You may have seen news coverage recently about changes to something called the “risk adjustment program.” In this blog, I’ll explain what that means and whether or not it will affect you.
Earlier this month, the Centers for Medicare & Medicaid Services (CMS) announced that it was suspending the risk adjustment program, after a ruling by a judge in the U.S. District Court for the District of New Mexico. A small co-op in New Mexico sued, saying the program hurt smaller insurers. The court’s ruling is not yet final, but the judge says it will be by the end of the summer.
What Is the Risk Adjustment Program?
Risk adjustment is a reimbursement program created as part of the Affordable Care Act (ACA). It helps health insurers provide coverage for individual and small group members with high medical needs by sharing the cost of covering them with health insurers who cover healthier people.
In Louisiana, Blue Cross takes all comers in the individual market, which means we cover both healthy members and those with greater medical needs. The risk adjustment program has been there to help us provide valuable protection for all members, regardless of their health status.
We were among the first insurance companies to join the exchange, and today we are one of only two insurers in Louisiana that still participates. Although we lost money during the first three years we were on the exchange, we kept our commitment to Louisiana and stayed the course. We’re committed to staying in the exchange in 2019.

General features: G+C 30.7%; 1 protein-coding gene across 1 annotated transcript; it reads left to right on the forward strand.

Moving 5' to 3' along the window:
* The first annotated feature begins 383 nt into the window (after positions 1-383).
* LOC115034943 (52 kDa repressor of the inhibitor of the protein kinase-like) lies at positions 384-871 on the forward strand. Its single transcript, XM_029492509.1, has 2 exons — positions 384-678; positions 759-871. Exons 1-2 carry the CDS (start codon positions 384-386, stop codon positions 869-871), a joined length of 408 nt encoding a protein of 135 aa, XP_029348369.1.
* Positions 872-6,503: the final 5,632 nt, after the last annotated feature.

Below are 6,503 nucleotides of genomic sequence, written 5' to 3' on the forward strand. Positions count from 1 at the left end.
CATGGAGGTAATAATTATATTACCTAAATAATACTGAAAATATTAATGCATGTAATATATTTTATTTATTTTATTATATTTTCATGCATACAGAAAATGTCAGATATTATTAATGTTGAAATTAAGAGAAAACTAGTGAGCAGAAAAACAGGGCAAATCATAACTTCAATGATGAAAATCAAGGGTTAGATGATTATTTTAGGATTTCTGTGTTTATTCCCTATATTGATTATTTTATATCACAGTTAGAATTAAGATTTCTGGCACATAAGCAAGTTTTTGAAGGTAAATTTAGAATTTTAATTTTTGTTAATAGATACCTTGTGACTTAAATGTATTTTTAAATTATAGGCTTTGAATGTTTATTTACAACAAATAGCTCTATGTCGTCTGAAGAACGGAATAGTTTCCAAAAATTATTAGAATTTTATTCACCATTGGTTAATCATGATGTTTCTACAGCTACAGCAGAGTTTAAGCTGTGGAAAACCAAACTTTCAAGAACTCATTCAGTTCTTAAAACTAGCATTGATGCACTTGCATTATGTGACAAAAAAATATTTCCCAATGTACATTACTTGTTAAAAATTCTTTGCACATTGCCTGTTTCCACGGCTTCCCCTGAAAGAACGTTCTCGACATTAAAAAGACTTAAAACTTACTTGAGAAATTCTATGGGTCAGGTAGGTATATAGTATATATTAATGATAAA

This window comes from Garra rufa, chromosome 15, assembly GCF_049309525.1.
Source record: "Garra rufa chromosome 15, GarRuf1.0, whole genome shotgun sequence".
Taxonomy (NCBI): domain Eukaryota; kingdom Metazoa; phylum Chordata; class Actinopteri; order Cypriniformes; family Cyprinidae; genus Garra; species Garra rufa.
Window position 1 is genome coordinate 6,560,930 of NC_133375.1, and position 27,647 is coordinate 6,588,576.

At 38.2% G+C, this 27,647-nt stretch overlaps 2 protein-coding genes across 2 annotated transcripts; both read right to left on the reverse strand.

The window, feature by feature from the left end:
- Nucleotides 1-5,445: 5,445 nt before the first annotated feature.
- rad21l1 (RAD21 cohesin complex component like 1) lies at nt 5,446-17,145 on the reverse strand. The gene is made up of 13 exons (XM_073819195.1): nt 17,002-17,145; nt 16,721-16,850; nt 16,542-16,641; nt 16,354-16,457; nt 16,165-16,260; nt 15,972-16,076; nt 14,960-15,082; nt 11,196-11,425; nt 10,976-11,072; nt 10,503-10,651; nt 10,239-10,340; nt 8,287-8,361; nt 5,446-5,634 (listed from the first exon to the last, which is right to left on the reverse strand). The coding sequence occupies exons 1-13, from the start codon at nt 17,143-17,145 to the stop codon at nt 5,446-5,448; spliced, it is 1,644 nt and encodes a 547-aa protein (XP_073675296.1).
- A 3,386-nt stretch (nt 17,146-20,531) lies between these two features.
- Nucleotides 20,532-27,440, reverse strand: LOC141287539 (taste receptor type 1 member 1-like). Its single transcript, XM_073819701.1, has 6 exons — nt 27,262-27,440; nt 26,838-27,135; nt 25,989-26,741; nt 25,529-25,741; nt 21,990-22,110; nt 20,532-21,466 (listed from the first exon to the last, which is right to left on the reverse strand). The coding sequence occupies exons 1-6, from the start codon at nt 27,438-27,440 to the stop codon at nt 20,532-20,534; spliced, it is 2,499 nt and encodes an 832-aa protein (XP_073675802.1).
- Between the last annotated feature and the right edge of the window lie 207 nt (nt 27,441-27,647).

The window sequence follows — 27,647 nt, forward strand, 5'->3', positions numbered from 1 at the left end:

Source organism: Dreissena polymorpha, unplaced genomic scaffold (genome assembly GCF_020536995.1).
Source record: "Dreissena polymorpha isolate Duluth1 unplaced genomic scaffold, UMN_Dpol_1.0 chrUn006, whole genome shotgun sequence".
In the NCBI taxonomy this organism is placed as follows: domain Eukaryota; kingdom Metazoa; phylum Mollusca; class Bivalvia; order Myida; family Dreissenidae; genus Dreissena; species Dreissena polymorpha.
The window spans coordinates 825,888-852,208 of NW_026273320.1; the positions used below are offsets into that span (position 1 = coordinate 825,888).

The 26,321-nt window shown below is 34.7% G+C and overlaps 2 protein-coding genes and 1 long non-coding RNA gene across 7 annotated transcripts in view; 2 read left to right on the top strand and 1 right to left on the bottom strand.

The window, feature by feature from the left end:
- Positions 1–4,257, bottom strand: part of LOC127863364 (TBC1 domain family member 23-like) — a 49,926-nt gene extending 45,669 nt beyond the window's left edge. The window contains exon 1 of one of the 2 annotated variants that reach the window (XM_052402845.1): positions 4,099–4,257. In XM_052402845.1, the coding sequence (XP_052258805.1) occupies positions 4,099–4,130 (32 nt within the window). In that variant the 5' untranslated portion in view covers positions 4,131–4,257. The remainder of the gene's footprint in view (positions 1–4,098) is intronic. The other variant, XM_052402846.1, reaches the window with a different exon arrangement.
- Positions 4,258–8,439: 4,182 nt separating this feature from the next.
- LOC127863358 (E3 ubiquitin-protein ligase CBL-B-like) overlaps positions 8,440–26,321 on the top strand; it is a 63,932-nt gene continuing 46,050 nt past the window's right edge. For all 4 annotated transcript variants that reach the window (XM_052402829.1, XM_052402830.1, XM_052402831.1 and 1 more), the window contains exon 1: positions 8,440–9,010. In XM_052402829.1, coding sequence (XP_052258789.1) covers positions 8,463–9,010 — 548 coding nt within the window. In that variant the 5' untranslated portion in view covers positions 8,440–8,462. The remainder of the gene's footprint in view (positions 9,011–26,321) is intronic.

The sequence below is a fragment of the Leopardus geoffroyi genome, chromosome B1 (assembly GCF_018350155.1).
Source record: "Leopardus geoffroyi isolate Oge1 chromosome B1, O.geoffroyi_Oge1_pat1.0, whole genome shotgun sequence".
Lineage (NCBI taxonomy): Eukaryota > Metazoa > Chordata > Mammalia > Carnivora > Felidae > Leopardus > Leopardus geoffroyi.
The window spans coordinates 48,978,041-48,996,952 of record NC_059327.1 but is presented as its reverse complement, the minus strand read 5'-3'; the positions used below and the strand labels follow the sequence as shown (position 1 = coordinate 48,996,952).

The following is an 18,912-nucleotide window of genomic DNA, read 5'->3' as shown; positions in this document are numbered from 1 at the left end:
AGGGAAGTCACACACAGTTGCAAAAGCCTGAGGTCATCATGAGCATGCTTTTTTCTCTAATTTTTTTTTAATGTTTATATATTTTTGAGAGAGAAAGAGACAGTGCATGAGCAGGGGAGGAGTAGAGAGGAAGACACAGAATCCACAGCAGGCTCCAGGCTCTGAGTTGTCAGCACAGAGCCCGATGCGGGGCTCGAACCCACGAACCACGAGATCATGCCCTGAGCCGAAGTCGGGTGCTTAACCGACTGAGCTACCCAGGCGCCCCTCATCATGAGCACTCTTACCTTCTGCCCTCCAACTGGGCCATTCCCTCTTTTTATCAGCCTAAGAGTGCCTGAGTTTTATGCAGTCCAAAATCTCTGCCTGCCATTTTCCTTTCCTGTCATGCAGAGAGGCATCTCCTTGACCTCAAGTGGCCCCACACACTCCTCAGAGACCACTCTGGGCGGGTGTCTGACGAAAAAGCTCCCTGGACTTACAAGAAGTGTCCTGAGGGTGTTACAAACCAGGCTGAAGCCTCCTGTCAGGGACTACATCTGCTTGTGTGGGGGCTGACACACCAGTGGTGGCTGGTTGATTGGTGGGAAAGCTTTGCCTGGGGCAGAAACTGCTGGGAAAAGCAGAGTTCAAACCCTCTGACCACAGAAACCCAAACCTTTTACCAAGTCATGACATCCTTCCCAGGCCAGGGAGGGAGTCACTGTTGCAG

You might have a few questions about risk sharing and what it could mean to your insurance premiums. I’ve tried to answer them.
How Does Risk Adjustment Work?
Risk adjustment creates a “level playing field” for health insurance companies that participate on healthcare.gov (also called the exchange). Risk adjustment is there to help health insurers share the costs of covering customers with higher healthcare expenses.
Each year, insurers report claims, premiums and risk scores to CMS, which takes that information and calculates an average profitability for each insurance company. Companies with earnings above the average have to pay CMS, and CMS uses that money to reimburse insurance companies with earnings below the average. Sometimes the earnings are a negative number (like in 2015-2016 here at BCBSLA).
It’s important to note that the risk adjustment program does not involve government or taxpayer money. It is simply a transfer of funds from insurers covering healthier members to insurers covering members with more health needs. The program is considered “budget neutral.” CMS just administers it.
What Does the End of the Risk Adjustment Program Mean To Me?
The risk adjustment program is based on the previous year’s revenue. In this case, it’s 2017 revenue. CMS reported that Blue Cross is owed more than $41 million from our 2017 revenues. It is a lot of money, but your coverage and your rates will not change for the remainder of this year. We don’t know yet how the suspension will affect rates for 2019. Fortunately, Blue Cross has a reserve fund to cover these types of losses, so there’s typically no disruption to our customers. But if risk adjustment payments are not reinstated, it could affect rates in the future.